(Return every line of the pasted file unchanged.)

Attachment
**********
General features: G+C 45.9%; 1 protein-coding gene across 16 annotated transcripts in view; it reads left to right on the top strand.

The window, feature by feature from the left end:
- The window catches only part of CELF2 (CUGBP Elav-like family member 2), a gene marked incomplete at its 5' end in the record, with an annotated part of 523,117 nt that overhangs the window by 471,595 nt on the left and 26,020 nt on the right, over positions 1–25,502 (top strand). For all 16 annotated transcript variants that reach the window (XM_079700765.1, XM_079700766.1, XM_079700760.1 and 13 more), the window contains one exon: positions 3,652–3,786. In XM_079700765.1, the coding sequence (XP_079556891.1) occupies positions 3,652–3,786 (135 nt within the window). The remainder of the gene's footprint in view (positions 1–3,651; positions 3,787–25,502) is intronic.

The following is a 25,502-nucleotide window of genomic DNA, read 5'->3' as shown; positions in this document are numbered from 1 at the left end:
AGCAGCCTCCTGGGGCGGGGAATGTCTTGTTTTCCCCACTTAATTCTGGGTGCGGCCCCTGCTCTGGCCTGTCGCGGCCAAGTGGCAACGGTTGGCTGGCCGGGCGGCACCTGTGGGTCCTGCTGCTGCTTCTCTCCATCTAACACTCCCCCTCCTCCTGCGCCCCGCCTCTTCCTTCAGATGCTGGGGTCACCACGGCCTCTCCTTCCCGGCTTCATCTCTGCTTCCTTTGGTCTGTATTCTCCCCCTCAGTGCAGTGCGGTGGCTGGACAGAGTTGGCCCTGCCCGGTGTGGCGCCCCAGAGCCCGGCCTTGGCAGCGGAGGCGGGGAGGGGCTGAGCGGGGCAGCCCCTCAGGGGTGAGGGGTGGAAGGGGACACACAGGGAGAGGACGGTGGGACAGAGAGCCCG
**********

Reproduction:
General features: G+C 45.9%; 1 protein-coding gene across 16 annotated transcripts in view; it reads left to right on the top strand.

The window, feature by feature from the left end:
- The window catches only part of CELF2 (CUGBP Elav-like family member 2), a gene marked incomplete at its 5' end in the record, with an annotated part of 523,117 nt that overhangs the window by 471,595 nt on the left and 26,020 nt on the right, over positions 1–25,502 (top strand). For all 16 annotated transcript variants that reach the window (XM_079700765.1, XM_079700766.1, XM_079700760.1 and 13 more), the window contains one exon: positions 3,652–3,786. In XM_079700765.1, the coding sequence (XP_079556891.1) occupies positions 3,652–3,786 (135 nt within the window). The remainder of the gene's footprint in view (positions 1–3,651; positions 3,787–25,502) is intronic.

The following is a 25,502-nucleotide window of genomic DNA, read 5'->3' as shown; positions in this document are numbered from 1 at the left end:
AGCAGCCTCCTGGGGCGGGGAATGTCTTGTTTTCCCCACTTAATTCTGGGTGCGGCCCCTGCTCTGGCCTGTCGCGGCCAAGTGGCAACGGTTGGCTGGCCGGGCGGCACCTGTGGGTCCTGCTGCTGCTTCTCTCCATCTAACACTCCCCCTCCTCCTGCGCCCCGCCTCTTCCTTCAGATGCTGGGGTCACCACGGCCTCTCCTTCCCGGCTTCATCTCTGCTTCCTTTGGTCTGTATTCTCCCCCTCAGTGCAGTGCGGTGGCTGGACAGAGTTGGCCCTGCCCGGTGTGGCGCCCCAGAGCCCGGCCTTGGCAGCGGAGGCGGGGAGGGGCTGAGCGGGGCAGCCCCTCAGGGGTGAGGGGTGGAAGGGGACACACAGGGAGAGGACGGTGGGACAGAGAGCCCG